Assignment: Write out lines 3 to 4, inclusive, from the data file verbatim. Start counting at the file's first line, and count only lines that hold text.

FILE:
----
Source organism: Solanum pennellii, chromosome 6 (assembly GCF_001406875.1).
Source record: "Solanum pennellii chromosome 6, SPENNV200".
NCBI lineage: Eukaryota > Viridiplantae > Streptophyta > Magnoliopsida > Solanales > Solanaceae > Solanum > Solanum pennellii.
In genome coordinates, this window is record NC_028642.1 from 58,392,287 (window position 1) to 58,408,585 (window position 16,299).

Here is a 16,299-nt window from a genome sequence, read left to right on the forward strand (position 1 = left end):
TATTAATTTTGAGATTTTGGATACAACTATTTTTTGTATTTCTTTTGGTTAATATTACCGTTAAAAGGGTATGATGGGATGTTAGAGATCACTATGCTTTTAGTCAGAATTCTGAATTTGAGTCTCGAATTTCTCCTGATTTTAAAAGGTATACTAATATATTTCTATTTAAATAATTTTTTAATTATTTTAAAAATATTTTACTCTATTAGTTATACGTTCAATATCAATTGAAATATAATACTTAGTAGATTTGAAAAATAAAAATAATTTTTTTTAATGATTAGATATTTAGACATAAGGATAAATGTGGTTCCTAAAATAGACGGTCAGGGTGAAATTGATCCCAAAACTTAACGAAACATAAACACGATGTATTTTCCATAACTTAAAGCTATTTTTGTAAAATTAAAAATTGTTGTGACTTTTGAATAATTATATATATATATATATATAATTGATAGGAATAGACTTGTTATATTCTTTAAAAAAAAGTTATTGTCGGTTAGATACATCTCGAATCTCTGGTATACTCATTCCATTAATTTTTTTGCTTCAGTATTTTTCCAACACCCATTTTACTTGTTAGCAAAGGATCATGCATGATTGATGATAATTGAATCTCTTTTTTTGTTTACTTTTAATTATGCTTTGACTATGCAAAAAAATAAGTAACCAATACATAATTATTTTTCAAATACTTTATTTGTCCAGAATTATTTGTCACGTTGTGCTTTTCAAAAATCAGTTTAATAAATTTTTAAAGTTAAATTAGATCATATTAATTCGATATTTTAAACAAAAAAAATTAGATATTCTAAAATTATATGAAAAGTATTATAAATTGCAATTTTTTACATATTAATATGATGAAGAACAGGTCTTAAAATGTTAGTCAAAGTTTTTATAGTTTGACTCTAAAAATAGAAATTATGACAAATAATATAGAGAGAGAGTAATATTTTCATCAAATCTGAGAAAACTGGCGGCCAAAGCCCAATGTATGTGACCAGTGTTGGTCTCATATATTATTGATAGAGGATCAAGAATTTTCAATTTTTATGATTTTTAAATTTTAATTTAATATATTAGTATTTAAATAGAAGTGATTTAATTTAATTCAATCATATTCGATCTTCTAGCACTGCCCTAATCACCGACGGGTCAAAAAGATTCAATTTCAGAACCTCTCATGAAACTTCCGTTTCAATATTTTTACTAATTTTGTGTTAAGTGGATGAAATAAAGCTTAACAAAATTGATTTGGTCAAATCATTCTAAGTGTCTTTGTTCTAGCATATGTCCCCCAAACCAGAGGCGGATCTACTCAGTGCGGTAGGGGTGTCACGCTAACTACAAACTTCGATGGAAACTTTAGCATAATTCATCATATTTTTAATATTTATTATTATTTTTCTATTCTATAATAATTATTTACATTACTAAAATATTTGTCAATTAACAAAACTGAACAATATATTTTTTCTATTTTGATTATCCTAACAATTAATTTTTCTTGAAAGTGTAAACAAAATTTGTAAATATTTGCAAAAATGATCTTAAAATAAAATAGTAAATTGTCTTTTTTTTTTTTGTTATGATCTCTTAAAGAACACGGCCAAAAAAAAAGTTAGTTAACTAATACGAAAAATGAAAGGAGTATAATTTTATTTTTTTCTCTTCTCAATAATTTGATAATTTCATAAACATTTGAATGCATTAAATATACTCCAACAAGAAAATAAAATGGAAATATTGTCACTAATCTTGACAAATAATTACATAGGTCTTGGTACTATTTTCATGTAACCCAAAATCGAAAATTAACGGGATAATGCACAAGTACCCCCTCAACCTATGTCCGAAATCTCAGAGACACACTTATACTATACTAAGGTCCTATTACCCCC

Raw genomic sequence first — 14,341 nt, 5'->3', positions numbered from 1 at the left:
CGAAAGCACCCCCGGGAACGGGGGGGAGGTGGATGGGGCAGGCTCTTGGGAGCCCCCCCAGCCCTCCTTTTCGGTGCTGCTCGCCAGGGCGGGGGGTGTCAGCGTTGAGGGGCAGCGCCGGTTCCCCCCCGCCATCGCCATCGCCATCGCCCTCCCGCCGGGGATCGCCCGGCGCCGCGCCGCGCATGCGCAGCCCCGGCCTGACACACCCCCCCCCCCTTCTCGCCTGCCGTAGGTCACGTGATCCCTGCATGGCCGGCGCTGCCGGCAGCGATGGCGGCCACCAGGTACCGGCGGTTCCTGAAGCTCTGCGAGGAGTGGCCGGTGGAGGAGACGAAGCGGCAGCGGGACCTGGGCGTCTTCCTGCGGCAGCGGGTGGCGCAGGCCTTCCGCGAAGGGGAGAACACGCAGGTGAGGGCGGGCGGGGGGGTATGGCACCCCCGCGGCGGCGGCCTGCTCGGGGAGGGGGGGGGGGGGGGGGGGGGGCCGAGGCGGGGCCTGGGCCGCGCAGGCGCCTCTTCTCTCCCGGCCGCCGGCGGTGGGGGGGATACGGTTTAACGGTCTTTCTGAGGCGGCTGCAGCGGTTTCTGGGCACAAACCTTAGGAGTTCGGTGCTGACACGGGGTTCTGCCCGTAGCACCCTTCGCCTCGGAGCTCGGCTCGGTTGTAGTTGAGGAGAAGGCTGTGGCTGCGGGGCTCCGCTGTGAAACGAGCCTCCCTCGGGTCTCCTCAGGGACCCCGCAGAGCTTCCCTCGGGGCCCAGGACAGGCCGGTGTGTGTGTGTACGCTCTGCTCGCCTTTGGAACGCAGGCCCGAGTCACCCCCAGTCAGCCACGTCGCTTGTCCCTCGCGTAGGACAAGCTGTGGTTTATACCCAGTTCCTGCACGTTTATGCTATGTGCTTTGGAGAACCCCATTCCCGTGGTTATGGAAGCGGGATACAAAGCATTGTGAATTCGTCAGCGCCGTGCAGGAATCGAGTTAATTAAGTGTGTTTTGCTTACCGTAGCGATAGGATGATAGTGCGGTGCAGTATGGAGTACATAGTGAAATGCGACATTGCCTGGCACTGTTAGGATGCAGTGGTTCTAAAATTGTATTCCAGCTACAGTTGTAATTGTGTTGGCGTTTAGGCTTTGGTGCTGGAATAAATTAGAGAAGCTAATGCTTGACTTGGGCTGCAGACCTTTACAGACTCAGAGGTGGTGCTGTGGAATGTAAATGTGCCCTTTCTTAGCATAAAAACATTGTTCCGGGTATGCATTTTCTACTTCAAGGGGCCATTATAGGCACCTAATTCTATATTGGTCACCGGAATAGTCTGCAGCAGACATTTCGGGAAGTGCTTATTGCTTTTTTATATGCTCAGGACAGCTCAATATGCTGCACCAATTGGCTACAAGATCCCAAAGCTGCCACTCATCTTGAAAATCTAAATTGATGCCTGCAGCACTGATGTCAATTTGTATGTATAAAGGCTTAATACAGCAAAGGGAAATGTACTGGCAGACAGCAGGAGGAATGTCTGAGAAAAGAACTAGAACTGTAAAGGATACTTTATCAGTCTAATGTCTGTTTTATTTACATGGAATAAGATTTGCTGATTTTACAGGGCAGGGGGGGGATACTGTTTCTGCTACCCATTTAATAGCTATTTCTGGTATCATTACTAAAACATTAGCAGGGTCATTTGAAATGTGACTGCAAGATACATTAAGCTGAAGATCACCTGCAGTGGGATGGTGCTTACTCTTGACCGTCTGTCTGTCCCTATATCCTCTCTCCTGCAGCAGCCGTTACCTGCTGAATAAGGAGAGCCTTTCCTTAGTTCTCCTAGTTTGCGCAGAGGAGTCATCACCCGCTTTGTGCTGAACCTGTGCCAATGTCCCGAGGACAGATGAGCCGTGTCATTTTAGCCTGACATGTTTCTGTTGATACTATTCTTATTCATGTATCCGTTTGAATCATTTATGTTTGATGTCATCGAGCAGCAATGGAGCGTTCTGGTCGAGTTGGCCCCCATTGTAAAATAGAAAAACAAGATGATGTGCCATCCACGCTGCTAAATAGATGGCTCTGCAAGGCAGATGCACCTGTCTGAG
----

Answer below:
NCBI lineage: Eukaryota > Viridiplantae > Streptophyta > Magnoliopsida > Solanales > Solanaceae > Solanum > Solanum pennellii.
In genome coordinates, this window is record NC_028642.1 from 58,392,287 (window position 1) to 58,408,585 (window position 16,299).